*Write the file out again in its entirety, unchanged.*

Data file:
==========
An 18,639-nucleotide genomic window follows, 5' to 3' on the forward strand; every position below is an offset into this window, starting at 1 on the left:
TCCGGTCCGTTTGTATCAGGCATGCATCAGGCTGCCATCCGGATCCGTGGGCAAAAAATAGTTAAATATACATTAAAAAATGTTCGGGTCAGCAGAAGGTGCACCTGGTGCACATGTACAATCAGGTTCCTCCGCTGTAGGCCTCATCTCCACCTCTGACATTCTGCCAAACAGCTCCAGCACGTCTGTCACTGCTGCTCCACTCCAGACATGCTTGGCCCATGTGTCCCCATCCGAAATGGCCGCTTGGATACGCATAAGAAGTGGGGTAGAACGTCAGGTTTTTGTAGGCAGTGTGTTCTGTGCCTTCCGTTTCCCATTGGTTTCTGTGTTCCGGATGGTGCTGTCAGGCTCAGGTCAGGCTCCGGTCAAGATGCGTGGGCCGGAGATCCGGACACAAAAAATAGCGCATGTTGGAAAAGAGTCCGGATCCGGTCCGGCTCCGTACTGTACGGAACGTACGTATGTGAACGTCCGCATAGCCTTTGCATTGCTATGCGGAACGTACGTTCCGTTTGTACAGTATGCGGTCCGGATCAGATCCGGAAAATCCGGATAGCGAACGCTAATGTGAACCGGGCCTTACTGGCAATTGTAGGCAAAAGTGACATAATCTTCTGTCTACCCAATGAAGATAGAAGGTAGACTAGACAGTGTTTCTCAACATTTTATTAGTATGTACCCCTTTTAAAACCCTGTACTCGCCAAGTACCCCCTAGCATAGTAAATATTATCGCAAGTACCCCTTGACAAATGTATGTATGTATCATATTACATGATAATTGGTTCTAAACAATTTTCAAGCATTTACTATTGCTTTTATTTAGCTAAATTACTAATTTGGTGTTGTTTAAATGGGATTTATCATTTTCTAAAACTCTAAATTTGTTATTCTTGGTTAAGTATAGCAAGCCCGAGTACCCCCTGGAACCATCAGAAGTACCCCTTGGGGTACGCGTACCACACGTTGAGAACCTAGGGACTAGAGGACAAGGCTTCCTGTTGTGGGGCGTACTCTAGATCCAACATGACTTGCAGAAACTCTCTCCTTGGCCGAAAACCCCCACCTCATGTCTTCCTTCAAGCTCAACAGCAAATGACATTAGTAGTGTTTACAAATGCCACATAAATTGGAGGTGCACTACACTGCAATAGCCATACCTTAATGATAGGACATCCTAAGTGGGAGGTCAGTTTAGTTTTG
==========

An 18,639-nucleotide genomic window follows, 5' to 3' on the forward strand; every position below is an offset into this window, starting at 1 on the left:
TCCGGTCCGTTTGTATCAGGCATGCATCAGGCTGCCATCCGGATCCGTGGGCAAAAAATAGTTAAATATACATTAAAAAATGTTCGGGTCAGCAGAAGGTGCACCTGGTGCACATGTACAATCAGGTTCCTCCGCTGTAGGCCTCATCTCCACCTCTGACATTCTGCCAAACAGCTCCAGCACGTCTGTCACTGCTGCTCCACTCCAGACATGCTTGGCCCATGTGTCCCCATCCGAAATGGCCGCTTGGATACGCATAAGAAGTGGGGTAGAACGTCAGGTTTTTGTAGGCAGTGTGTTCTGTGCCTTCCGTTTCCCATTGGTTTCTGTGTTCCGGATGGTGCTGTCAGGCTCAGGTCAGGCTCCGGTCAAGATGCGTGGGCCGGAGATCCGGACACAAAAAATAGCGCATGTTGGAAAAGAGTCCGGATCCGGTCCGGCTCCGTACTGTACGGAACGTACGTATGTGAACGTCCGCATAGCCTTTGCATTGCTATGCGGAACGTACGTTCCGTTTGTACAGTATGCGGTCCGGATCAGATCCGGAAAATCCGGATAGCGAACGCTAATGTGAACCGGGCCTTACTGGCAATTGTAGGCAAAAGTGACATAATCTTCTGTCTACCCAATGAAGATAGAAGGTAGACTAGACAGTGTTTCTCAACATTTTATTAGTATGTACCCCTTTTAAAACCCTGTACTCGCCAAGTACCCCCTAGCATAGTAAATATTATCGCAAGTACCCCTTGACAAATGTATGTATGTATCATATTACATGATAATTGGTTCTAAACAATTTTCAAGCATTTACTATTGCTTTTATTTAGCTAAATTACTAATTTGGTGTTGTTTAAATGGGATTTATCATTTTCTAAAACTCTAAATTTGTTATTCTTGGTTAAGTATAGCAAGCCCGAGTACCCCCTGGAACCATCAGAAGTACCCCTTGGGGTACGCGTACCACACGTTGAGAACCTAGGGACTAGAGGACAAGGCTTCCTGTTGTGGGGCGTACTCTAGATCCAACATGACTTGCAGAAACTCTCTCCTTGGCCGAAAACCCCCACCTCATGTCTTCCTTCAAGCTCAACAGCAAATGACATTAGTAGTGTTTACAAATGCCACATAAATTGGAGGTGCACTACACTGCAATAGCCATACCTTAATGATAGGACATCCTAAGTGGGAGGTCAGTTTAGTTTTG